TWS2022: Fungus has minimal effect on some NJ copperheads

Image: Snake Fungal Disease (SFD) was found in one population of eastern copperheads in New Jersey, but they appear to be coping. Credit: Tyler Christensen

Snake fungal disease is a troubling issue for reptile biologists who have focused increased attention on the illness over the past decade or so. But while researchers have published a number of studies on the disease, which can impact species from California king snakes (Lampropeltis californiae) in the golden state to grass snakes (Natrix natrix) in Europe, researchers still aren’t clear about why some species, or even individual populations, seem more affected by the Ophidiomyces ophiodiicola fungus than others.

“Researchers were baffled. They didn’t know what was going on,” said TWS member Morgan Mark, a PhD student at Rutgers University.

Mark and her colleagues decided to look at how one species was dealing with the disease in northern New Jersey—the eastern copperhead (Agkistrodon contortrix). This research piggybacked on another study tracking copperheads using radio transmitters to learn more about their movement and habitat preferences.

In April and May of both 2020 and 2021, Mark and her colleagues visited copperhead dens, catching snakes as they basked in the sun soon after emerging from hibernation. The team took measurements and swabs of the head, back and belly to analyze fungal loads. After implanting radio transmitters in the snakes, Mark and her colleagues recaptured 30 copperheads throughout the two summers to repeat the measurements and swabs, until the reptiles went back into their dens to hibernate again in September and October.

“It was pretty cool,” Mark said of the fieldwork capturing copperheads. “It was amazing getting to work with one of the state’s most cryptic snakes that so few people get to see.” To capture the copperheads, the researchers used special hooks, which aren’t as troublesome as some people would imagine with the right training.

PhD student Morgan Mark holds an eastern copperhead placed in a special tube for handling the venomous snakes. Researchers place the snake in one end in order to safely swab for fungal DNA. Credit: Tyler Christensen

“Copperheads kind of get a bad rap because they are a venomous snake,” Mark said. Nonetheless, “I remember sending a picture of me holding a copperhead to my mom and she flipped out,” she added.

Copperhead haven

In a research poster presented at The Wildlife Society’s 2022 Annual Conference in Spokane, Mark revealed the results of her analysis.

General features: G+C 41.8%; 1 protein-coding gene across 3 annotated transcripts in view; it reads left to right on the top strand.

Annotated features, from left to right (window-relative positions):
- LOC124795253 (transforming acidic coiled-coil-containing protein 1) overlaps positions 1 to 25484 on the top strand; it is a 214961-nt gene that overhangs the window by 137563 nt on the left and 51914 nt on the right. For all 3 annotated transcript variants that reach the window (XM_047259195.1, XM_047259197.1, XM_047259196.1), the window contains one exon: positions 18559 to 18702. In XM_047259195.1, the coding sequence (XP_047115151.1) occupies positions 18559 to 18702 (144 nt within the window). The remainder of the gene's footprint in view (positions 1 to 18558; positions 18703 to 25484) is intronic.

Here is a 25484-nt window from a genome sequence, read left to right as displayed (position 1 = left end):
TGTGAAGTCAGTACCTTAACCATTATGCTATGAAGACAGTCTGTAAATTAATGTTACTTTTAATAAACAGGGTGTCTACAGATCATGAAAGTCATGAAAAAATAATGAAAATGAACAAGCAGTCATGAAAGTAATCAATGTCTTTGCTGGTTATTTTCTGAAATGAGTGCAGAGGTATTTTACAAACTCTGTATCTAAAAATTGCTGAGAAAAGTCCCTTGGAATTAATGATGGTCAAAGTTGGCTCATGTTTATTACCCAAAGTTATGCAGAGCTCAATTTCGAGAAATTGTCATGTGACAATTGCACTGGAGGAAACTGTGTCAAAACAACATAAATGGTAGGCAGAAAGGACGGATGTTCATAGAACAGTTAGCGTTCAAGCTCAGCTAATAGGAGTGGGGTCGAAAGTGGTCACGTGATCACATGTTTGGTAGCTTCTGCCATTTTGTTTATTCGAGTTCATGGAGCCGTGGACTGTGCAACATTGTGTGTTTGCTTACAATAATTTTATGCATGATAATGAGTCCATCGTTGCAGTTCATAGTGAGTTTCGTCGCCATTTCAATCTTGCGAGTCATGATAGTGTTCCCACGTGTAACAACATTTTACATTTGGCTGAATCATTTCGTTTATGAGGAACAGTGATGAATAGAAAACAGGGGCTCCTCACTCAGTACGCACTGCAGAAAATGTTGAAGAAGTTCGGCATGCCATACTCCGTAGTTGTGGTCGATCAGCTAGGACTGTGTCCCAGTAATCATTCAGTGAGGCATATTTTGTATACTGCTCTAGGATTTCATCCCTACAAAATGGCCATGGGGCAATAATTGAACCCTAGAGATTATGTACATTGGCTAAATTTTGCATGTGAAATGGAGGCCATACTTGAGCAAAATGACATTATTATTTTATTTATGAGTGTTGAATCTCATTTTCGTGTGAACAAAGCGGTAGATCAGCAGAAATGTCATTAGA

Luckily for this population of snakes, the fungal disease was not that common. And where the swabs did reveal the fungus, the effects of the disease weren’t that detrimental on the individuals that carried it.

They also didn’t find any significant trends where fungal loads in infected individuals were related to the season they were examined. This was a surprise since other research has shown that snakes often have the highest fungal loads just as they come out of hibernation, Mark said. This is partly because the snakes’ immune systems aren’t as strong during the winter. Also, snake hibernacula provide, “a moist, somewhat warmer environment for the fungus to proliferate,” she said, though other research has found that the fungus can live host-free on the substrate, or even on fish heads or cricket legs.

Researchers also swabbed snakes captured opportunistically in the study area such as this eastern racer. Credit: Tyler Christensen

She and her colleagues also opportunistically swabbed other snakes they found around the copperhead dens such as eastern garter snakes (Thamnophis sirtalis sirtalis), eastern racers (Coluber constrictor) and eastern milk snakes (Lampropeltis triangulum). Many individual snakes share the same dens during hibernation, including those from various species, and some researchers believe that hibernacula may also be hot spots for transmission of the fungus that causes the disease.

Mark’s analysis revealed that one eastern garter snake they sampled at a den had the highest loads of the fungus and the most severe lesions of any snake in the study. Yet, strangely, the copperheads they captured from the same den, even those carrying fungal DNA, did not have severe symptoms.

Snake fungal disease is now found in at least 26 states and Puerto Rico, and other pit viper populations have responded severely to the illness.

Based on their findings, Mark said it’s hard to interpret why this population of eastern copperheads may be relatively unaffected. It could be due to the relatively dry lifestyle of the species—some researchers have speculated that water may soften snake scales, making them more susceptible to damage from the fungus. “Copperheads don’t really associate with water to the level of some other species like northern water snakes,” she said.

“Maybe the dry habitat was one factor,” she continued, but more research is needed to determine why the fungus doesn’t severely affect this population of copperheads, while it does affect other pit vipers like the eastern massasauga rattlesnakes (Sistrurus catenatus).

[table id=learn /]

[table id=SMtag /]

PAID AD